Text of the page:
Our  conjecture that was supposed to refine this theorem stated that any linking pairing on a finite abelian group arises from the linking form of a Seifert fibered rational homology sphere. We proved this result in the case when the abelian group has no $2$-torsion by 2004. In 2010 Jonathan Hillman gave counterexamples in the $2$-torsion case. The underlying reason for the failure of the linking form conjecture is that there are homology cobordism classes of $3$-manifolds that do not contain any Seifert manifolds.

It is possible to reformulate the linking form conjecture so it fulfils its original purpose. A corollary of this "new" linking form "theorem"  is that every homology cobordism class has a representative that arises from a "generalized Seifert presentation".

Furthermore, there are some interesting applications of these abelian quantum invariants to physics.

## 01/07/2014, Tuesday, 16:30–17:30

Emilio Franco, UniCamp, Brasil
Higgs bundles over elliptic curves

The theory of Higgs bundles has attracted a lot of interest since the moduli space of Higgs bundles has a very rich geometry. We will give an overview of the field and we will describe in detail this moduli space when the base variety is an elliptic curve. In this case, expliciteness can be achieved.

## 07/10/2014, Tuesday, 16:30–17:30

László Lempert, Purdue
Quantizing a Riemannian Manifold

Typically, the first step in the quantization of a physical system is finding a Hilbert space whose vectors represent the quantum states of the system. Assuming we understand the classical configuration space, a Riemannian manifold $M$, geometric quantization provides a way to construct this Hilbert space. The Kähler version of geometric quantization constructs the quantum Hilbert space as the space of square integrable holomorphic sections of a certain line bundle over the tangent bundle $T_M$, which is often the same thing as holomorphic $L^2$ functions on $T_M$. For this to be meaningful, one needs to choose a complex structure on $T_M$ and a weight function (because $L^2$ refers to a weighted $L^2$ space).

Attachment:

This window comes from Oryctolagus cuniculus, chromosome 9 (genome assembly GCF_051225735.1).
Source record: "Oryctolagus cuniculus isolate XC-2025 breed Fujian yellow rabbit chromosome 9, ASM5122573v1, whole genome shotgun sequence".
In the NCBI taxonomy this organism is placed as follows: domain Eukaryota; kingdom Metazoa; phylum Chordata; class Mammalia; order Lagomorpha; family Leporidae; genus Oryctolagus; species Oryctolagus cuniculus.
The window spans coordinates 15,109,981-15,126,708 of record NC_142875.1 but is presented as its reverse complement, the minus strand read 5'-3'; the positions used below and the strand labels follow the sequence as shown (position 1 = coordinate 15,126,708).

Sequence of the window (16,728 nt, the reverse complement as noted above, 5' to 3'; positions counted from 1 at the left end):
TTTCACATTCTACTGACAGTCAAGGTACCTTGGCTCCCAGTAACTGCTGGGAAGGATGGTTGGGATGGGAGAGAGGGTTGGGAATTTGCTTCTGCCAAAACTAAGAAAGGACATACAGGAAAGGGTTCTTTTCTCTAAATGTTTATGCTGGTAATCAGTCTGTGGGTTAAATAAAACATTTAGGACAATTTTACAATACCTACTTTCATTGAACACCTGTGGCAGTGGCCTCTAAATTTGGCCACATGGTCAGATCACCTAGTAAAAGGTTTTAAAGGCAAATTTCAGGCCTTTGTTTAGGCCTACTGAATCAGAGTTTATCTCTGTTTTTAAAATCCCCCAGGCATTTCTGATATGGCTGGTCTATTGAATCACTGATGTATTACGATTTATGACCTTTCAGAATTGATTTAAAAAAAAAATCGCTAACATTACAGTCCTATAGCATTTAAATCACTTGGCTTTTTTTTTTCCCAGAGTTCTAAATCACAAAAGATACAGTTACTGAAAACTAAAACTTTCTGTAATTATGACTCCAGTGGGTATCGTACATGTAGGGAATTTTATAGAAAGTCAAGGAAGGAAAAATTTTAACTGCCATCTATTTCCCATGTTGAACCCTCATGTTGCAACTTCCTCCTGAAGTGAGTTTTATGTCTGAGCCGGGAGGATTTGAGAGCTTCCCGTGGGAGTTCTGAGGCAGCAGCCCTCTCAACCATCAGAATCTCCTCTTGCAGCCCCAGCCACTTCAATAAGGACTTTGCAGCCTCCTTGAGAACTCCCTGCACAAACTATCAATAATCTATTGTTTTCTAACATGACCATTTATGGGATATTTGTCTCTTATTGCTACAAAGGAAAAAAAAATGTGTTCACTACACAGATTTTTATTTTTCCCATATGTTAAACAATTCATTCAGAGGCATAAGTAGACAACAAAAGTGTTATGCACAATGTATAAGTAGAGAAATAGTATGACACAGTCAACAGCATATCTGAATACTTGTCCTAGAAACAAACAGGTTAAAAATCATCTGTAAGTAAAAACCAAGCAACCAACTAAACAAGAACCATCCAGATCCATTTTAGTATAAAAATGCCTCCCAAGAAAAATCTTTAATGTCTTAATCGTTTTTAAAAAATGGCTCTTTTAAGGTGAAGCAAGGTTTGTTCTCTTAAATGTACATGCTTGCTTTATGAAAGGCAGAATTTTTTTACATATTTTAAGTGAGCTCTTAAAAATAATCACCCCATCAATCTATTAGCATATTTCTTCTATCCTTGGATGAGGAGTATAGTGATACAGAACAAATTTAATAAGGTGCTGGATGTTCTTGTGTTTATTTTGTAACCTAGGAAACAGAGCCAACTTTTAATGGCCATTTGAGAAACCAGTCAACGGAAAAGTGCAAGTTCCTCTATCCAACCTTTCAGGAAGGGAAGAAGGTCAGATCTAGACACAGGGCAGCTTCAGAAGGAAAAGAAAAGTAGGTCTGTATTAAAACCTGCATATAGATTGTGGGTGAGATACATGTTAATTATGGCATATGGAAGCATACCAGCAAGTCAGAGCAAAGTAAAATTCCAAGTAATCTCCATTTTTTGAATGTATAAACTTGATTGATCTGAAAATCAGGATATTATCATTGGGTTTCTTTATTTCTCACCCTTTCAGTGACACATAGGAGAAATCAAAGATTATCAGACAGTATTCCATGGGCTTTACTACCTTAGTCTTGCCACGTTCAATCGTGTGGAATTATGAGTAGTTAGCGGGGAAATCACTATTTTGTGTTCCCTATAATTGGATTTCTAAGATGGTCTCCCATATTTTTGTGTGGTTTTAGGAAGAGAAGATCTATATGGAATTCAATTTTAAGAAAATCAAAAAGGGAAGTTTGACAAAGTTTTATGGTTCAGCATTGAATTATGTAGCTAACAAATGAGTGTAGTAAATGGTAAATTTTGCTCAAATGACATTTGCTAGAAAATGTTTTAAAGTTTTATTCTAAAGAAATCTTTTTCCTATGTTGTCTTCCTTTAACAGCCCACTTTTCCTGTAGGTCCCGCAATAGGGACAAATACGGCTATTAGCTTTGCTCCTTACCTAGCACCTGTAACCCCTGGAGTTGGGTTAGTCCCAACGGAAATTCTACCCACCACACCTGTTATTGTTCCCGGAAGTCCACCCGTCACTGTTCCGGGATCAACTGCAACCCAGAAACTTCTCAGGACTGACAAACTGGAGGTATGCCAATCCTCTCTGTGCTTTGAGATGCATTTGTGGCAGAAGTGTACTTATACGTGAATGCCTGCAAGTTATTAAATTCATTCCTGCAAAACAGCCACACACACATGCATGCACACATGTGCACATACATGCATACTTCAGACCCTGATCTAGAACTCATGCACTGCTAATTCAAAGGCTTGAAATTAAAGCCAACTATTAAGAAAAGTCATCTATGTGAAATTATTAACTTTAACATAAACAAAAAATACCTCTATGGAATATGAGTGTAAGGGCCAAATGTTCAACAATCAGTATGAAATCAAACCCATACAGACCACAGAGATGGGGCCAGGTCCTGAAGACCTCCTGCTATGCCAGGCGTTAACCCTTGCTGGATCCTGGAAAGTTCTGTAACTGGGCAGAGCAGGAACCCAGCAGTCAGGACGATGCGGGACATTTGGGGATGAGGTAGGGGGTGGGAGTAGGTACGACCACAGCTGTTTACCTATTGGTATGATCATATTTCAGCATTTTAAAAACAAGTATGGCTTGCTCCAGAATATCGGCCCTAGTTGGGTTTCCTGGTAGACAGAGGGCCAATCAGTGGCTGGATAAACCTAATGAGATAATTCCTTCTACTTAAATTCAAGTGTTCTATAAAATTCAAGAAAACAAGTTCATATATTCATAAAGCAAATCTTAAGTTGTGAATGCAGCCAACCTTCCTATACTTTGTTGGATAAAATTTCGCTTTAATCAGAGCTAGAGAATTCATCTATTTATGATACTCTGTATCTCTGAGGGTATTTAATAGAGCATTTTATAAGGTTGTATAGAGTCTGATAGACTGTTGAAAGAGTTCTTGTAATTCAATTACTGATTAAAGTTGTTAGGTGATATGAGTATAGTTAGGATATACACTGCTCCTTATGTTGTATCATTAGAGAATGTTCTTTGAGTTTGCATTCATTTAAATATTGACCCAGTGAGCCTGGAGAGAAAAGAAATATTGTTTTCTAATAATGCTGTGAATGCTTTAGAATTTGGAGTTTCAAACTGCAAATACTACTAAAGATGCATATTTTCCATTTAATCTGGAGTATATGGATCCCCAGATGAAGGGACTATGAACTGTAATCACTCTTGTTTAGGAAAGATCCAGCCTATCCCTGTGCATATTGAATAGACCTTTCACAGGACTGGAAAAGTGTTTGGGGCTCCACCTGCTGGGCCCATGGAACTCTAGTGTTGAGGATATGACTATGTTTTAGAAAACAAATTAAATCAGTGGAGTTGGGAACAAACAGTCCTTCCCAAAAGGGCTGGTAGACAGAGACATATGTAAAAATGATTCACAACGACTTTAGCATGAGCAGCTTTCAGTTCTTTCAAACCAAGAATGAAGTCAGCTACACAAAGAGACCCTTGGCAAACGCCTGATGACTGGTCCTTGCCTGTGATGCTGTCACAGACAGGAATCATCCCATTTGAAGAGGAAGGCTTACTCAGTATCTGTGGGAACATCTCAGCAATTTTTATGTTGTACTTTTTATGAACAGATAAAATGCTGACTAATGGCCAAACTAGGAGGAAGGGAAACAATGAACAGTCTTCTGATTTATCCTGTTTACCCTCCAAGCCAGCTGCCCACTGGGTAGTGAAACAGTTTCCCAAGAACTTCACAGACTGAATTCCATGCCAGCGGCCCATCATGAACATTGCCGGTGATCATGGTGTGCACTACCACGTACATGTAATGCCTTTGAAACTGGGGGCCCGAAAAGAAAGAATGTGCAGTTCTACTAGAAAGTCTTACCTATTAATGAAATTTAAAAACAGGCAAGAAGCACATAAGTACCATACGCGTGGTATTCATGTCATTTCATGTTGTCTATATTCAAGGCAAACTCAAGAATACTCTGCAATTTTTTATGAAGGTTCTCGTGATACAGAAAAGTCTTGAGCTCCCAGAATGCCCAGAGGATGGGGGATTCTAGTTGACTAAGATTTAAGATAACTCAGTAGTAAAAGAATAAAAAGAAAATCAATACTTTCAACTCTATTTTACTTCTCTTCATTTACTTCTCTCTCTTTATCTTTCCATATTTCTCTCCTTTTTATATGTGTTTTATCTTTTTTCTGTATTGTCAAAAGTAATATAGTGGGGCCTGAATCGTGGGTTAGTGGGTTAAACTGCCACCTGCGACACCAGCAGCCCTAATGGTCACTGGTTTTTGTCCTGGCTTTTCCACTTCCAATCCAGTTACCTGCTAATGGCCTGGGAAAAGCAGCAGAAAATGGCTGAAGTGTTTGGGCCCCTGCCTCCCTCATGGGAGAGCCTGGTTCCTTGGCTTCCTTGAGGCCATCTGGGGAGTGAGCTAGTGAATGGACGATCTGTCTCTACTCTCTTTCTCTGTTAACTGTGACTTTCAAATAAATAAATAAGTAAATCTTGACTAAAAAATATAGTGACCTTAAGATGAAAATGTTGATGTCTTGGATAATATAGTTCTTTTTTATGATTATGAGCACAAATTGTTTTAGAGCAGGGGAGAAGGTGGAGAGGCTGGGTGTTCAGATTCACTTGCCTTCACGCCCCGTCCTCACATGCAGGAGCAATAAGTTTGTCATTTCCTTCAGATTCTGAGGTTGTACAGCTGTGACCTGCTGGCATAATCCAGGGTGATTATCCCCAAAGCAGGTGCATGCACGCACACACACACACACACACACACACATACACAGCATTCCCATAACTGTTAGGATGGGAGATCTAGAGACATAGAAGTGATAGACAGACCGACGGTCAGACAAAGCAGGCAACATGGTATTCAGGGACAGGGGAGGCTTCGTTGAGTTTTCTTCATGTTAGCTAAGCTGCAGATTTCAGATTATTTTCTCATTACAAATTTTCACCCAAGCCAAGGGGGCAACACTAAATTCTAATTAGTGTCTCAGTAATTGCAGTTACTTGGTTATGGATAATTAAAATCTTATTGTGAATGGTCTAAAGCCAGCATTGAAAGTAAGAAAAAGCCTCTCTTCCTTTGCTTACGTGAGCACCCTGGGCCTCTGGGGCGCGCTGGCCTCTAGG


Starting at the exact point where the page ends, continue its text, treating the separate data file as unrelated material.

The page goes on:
The talk will discuss my joint results with Szöke on how one can make these choices and whether the quantum Hilbert spaces corresponding to different choices are canonically isomorphic.

## 21/10/2014, Tuesday, 16:30–17:30

Alessia Mandini, Pavia
On the Gromov width of polygon spaces.

After Gromov’s foundational work in in 1985, problems of symplectic embeddings lie in the heart of symplectic geometry. The Gromov width of a symplectic manifold $(M,\omega)$ is a symplectic invariant that measures, roughly speaking, the size of the biggest ball we can symplectically embed in $(M,\omega)$.

I will discuss techniques to compute the Gromov width of a special family of symplectic manifolds, the moduli spaces of polygons in $\mathbb{R}^3$ with edges of lengths $(r_1, ..., r_n )$. Under some genericity assumptions on lengths $r_i$, the polygon space is a symplectic manifold. After introducing this family of manifolds, I will concentrate on the spaces of $5$-gons and calculate their Gromov width. I will also discuss higher dimensional polygon spaces, in particular the $6$-gons case.

This is joint work with Milena Pabiniak, IST Lisbon.